Carl Bernstein (born February 14, 1944) is an American journalist who, as an investigative reporter for The Washington Post along with Bob Woodward, broke the story of the Watergate break-in and consequently helped bring about the resignation of US president Richard Nixon. For his role in breaking the scandal, Bernstein received many awards; his work earned the Post a Pulitzer Prize for Public Service in 1973.
Bernstein quit The Washington Post in 1976. He worked as a senior correspondent for the ABC network, taught at New York University, and contributed to Time. In 1981, he returned to the Post as assistant managing editor for investigations.
Bernstein authored two books with Woodward: All the President's Men, which detailed the successes and failures of their journalistic efforts against the backdrop of the unfolding scandal, and The Final Days, a recounting of the concluding months of the Nixon presidency. He co-authored the book His Holiness: John Paul II & the History of Our Time with Marco Politi. He is said to be working on a biography of Hillary Rodham Clinton, and following the May 2005 revelation of the identity of Deep Throat, Bernstein contributed to Woodward's book The Secret Man, which deals with Woodward's relationship with Mark Felt.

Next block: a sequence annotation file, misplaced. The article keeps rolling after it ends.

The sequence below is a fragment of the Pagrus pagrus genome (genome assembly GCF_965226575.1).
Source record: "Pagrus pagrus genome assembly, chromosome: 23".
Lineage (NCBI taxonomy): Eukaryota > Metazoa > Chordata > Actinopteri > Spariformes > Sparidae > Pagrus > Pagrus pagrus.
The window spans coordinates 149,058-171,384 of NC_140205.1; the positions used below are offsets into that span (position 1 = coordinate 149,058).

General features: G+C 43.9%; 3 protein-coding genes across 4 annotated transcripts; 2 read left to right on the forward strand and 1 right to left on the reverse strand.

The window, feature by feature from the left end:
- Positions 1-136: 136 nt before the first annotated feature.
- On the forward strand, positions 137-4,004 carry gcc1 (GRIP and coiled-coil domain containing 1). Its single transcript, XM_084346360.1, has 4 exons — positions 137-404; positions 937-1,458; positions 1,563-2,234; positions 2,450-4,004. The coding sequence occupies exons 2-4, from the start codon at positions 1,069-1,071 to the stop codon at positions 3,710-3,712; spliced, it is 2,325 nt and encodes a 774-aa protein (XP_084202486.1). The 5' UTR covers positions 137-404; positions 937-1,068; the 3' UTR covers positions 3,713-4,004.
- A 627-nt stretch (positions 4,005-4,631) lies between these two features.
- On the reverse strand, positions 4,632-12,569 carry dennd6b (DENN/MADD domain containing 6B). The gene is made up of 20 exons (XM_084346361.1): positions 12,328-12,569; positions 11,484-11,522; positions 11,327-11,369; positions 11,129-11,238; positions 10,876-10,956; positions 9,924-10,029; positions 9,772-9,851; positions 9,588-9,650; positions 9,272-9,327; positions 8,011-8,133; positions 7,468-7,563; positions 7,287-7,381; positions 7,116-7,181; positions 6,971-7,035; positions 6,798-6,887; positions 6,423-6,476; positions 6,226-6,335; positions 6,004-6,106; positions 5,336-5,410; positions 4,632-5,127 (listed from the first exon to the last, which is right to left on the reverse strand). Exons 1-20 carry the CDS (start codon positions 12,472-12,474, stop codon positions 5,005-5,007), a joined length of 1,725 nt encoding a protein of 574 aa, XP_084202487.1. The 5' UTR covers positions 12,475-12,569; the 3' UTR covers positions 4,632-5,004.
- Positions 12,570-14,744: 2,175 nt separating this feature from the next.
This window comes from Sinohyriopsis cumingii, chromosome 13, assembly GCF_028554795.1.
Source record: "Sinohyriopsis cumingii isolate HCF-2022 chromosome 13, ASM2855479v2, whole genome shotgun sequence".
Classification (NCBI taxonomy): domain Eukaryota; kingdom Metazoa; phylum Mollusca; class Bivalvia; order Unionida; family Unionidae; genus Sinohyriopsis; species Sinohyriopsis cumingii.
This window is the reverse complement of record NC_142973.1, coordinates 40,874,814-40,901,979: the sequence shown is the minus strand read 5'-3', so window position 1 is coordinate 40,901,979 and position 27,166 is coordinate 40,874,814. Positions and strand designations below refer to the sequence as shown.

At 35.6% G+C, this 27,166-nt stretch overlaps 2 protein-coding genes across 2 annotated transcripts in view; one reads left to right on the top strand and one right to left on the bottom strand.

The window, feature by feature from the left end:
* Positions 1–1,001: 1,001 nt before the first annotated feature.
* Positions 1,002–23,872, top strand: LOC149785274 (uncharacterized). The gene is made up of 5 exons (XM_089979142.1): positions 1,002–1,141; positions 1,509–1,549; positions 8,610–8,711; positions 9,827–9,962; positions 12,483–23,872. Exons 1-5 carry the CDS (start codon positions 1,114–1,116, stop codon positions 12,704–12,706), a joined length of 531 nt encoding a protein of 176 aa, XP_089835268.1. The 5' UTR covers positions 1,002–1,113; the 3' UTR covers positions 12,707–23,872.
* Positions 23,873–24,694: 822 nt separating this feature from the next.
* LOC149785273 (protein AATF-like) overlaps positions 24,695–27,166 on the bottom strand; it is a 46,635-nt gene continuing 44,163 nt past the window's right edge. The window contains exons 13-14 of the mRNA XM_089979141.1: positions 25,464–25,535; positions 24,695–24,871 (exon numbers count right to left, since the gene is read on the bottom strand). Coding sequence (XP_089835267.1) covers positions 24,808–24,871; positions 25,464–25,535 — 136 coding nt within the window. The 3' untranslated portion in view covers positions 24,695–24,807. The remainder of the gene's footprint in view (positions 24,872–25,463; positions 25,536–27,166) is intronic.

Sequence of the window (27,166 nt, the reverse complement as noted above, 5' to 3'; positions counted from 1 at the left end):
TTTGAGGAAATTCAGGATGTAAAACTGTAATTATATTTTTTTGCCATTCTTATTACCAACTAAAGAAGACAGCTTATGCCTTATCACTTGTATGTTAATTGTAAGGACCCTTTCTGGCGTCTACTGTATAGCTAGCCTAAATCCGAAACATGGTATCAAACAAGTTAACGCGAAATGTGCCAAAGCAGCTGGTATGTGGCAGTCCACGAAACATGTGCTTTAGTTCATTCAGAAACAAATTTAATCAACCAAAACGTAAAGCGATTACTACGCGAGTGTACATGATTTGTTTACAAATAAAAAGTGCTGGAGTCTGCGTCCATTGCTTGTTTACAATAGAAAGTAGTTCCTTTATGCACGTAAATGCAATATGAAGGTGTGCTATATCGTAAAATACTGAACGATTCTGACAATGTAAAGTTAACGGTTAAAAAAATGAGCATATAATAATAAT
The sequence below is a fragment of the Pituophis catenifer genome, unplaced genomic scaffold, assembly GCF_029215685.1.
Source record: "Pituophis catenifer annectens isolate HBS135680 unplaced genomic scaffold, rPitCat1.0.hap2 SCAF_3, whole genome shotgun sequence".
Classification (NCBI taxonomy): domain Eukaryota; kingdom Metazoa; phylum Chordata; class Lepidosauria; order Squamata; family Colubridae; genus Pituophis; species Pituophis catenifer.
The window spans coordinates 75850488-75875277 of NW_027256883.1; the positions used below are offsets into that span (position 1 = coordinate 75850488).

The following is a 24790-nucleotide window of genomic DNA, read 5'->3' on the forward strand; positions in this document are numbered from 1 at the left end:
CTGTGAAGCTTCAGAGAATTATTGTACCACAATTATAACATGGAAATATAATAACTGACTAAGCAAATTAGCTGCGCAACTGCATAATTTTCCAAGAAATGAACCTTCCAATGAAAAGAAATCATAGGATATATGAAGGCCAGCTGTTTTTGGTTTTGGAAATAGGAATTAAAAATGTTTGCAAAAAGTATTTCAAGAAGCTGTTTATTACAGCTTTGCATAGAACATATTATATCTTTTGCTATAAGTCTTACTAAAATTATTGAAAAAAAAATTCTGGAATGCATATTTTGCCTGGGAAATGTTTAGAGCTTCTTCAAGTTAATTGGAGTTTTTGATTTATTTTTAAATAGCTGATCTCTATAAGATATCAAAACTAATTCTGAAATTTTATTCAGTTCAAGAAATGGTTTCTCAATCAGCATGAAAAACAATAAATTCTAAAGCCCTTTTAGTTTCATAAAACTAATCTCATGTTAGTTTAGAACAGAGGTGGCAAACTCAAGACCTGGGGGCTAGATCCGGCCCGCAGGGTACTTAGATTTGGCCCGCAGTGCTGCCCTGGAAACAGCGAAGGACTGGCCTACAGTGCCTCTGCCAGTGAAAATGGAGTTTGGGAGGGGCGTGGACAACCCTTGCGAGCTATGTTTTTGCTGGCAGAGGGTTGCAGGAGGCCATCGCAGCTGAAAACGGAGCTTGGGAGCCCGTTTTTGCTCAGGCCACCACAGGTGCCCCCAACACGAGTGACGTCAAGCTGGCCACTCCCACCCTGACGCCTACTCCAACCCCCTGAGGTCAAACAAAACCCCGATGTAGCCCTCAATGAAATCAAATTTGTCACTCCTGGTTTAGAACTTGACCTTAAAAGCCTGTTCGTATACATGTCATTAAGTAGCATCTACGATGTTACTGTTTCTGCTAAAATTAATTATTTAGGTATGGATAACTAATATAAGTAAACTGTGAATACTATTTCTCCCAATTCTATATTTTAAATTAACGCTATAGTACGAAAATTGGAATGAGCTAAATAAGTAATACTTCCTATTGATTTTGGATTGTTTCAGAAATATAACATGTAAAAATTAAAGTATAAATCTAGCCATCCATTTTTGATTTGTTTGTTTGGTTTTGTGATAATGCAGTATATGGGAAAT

Bernstein graduated from Montgomery Blair High School.
Carl Bernstein's second wife was Nora Ephron; a character from her book and movie Heartburn was a thinly-veiled portrayal of him. He was portrayed by Dustin Hoffman in the film version of All the President's Men. He was also portrayed by Bruce McCulloch in the 1999 comedy film Dick.